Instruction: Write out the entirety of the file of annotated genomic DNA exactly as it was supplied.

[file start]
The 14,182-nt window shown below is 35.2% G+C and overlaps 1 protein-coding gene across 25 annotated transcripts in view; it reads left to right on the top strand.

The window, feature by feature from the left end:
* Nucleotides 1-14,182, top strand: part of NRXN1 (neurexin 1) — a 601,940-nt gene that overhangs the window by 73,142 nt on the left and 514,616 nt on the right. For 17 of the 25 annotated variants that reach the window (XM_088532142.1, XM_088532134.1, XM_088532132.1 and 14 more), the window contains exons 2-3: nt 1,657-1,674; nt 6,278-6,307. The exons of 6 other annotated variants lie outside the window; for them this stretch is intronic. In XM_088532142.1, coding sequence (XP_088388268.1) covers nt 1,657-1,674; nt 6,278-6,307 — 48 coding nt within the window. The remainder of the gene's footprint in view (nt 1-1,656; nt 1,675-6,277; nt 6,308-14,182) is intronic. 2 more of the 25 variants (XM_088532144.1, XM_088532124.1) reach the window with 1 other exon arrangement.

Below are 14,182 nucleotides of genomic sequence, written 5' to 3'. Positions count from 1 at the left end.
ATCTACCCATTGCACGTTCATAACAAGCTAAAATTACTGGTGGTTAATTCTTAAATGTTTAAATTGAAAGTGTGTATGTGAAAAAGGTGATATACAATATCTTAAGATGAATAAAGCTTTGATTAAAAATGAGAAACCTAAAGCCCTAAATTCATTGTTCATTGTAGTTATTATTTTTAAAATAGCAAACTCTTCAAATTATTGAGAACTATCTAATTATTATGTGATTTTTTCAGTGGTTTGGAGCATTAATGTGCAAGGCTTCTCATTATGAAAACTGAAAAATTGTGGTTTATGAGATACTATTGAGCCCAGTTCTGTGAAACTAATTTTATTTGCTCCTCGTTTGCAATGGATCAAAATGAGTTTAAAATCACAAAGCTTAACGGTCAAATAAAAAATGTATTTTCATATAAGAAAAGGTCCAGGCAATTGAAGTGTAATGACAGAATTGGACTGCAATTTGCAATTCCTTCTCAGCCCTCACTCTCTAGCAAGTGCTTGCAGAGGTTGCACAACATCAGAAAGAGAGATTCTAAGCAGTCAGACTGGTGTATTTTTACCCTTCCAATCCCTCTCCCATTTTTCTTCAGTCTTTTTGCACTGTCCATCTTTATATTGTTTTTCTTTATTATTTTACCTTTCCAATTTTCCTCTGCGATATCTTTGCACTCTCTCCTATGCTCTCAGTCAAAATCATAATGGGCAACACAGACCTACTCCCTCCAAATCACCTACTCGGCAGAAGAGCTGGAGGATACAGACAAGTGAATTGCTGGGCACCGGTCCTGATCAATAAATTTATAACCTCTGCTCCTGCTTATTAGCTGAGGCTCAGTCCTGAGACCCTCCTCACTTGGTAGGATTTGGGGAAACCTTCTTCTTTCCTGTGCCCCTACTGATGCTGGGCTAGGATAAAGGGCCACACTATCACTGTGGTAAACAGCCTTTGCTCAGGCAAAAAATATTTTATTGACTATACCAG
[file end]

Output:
The 14,182-nt window shown below is 35.2% G+C and overlaps 1 protein-coding gene across 25 annotated transcripts in view; it reads left to right on the top strand.

The window, feature by feature from the left end:
* Nucleotides 1-14,182, top strand: part of NRXN1 (neurexin 1) — a 601,940-nt gene that overhangs the window by 73,142 nt on the left and 514,616 nt on the right. For 17 of the 25 annotated variants that reach the window (XM_088532142.1, XM_088532134.1, XM_088532132.1 and 14 more), the window contains exons 2-3: nt 1,657-1,674; nt 6,278-6,307. The exons of 6 other annotated variants lie outside the window; for them this stretch is intronic. In XM_088532142.1, coding sequence (XP_088388268.1) covers nt 1,657-1,674; nt 6,278-6,307 — 48 coding nt within the window. The remainder of the gene's footprint in view (nt 1-1,656; nt 1,675-6,277; nt 6,308-14,182) is intronic. 2 more of the 25 variants (XM_088532144.1, XM_088532124.1) reach the window with 1 other exon arrangement.

Below are 14,182 nucleotides of genomic sequence, written 5' to 3'. Positions count from 1 at the left end.
ATCTACCCATTGCACGTTCATAACAAGCTAAAATTACTGGTGGTTAATTCTTAAATGTTTAAATTGAAAGTGTGTATGTGAAAAAGGTGATATACAATATCTTAAGATGAATAAAGCTTTGATTAAAAATGAGAAACCTAAAGCCCTAAATTCATTGTTCATTGTAGTTATTATTTTTAAAATAGCAAACTCTTCAAATTATTGAGAACTATCTAATTATTATGTGATTTTTTCAGTGGTTTGGAGCATTAATGTGCAAGGCTTCTCATTATGAAAACTGAAAAATTGTGGTTTATGAGATACTATTGAGCCCAGTTCTGTGAAACTAATTTTATTTGCTCCTCGTTTGCAATGGATCAAAATGAGTTTAAAATCACAAAGCTTAACGGTCAAATAAAAAATGTATTTTCATATAAGAAAAGGTCCAGGCAATTGAAGTGTAATGACAGAATTGGACTGCAATTTGCAATTCCTTCTCAGCCCTCACTCTCTAGCAAGTGCTTGCAGAGGTTGCACAACATCAGAAAGAGAGATTCTAAGCAGTCAGACTGGTGTATTTTTACCCTTCCAATCCCTCTCCCATTTTTCTTCAGTCTTTTTGCACTGTCCATCTTTATATTGTTTTTCTTTATTATTTTACCTTTCCAATTTTCCTCTGCGATATCTTTGCACTCTCTCCTATGCTCTCAGTCAAAATCATAATGGGCAACACAGACCTACTCCCTCCAAATCACCTACTCGGCAGAAGAGCTGGAGGATACAGACAAGTGAATTGCTGGGCACCGGTCCTGATCAATAAATTTATAACCTCTGCTCCTGCTTATTAGCTGAGGCTCAGTCCTGAGACCCTCCTCACTTGGTAGGATTTGGGGAAACCTTCTTCTTTCCTGTGCCCCTACTGATGCTGGGCTAGGATAAAGGGCCACACTATCACTGTGGTAAACAGCCTTTGCTCAGGCAAAAAATATTTTATTGACTATACCAG